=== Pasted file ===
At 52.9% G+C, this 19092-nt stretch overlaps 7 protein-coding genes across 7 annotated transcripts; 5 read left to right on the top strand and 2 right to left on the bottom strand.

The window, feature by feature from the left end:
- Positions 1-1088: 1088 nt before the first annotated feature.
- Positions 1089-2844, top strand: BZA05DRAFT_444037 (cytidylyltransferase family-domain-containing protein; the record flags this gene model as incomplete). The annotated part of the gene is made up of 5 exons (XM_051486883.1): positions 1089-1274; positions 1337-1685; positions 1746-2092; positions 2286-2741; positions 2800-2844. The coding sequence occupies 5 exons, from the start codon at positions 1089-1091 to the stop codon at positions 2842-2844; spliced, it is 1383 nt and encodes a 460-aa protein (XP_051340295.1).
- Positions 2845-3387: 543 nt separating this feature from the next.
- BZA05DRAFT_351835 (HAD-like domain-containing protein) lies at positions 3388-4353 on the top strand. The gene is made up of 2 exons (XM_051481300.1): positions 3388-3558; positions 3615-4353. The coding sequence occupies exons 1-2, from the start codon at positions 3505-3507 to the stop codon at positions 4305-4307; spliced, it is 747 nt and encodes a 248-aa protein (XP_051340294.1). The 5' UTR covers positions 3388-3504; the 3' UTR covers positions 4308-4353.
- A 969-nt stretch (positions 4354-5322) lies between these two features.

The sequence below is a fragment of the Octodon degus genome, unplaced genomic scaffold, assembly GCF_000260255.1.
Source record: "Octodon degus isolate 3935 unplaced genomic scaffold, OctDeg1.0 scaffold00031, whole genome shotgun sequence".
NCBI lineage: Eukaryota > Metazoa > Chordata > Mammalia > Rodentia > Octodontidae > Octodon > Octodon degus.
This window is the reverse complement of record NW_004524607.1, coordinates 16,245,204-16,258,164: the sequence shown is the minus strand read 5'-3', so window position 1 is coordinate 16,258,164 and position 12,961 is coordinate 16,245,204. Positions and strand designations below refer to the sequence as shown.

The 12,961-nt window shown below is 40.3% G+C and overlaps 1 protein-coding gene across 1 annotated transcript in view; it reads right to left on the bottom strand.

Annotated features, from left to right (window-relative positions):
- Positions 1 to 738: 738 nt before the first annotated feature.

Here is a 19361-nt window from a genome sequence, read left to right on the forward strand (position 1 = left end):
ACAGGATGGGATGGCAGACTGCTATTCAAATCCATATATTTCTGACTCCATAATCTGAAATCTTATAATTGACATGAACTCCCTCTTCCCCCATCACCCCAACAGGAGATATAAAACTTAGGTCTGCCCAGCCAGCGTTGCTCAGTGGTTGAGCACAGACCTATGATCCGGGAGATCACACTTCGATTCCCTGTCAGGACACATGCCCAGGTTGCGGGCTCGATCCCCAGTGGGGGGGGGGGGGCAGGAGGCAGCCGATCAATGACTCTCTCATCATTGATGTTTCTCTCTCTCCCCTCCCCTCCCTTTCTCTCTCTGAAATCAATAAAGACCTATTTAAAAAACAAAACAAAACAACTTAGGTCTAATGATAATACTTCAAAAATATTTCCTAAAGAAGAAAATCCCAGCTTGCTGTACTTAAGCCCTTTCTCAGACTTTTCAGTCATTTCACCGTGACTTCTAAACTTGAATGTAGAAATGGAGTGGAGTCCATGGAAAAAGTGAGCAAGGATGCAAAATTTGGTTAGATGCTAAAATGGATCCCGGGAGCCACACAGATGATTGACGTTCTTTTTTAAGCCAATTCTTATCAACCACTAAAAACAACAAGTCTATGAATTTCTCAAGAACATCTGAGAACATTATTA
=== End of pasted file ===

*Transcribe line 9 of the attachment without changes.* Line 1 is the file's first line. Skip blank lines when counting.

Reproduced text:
Source record: "Octodon degus isolate 3935 unplaced genomic scaffold, OctDeg1.0 scaffold00031, whole genome shotgun sequence".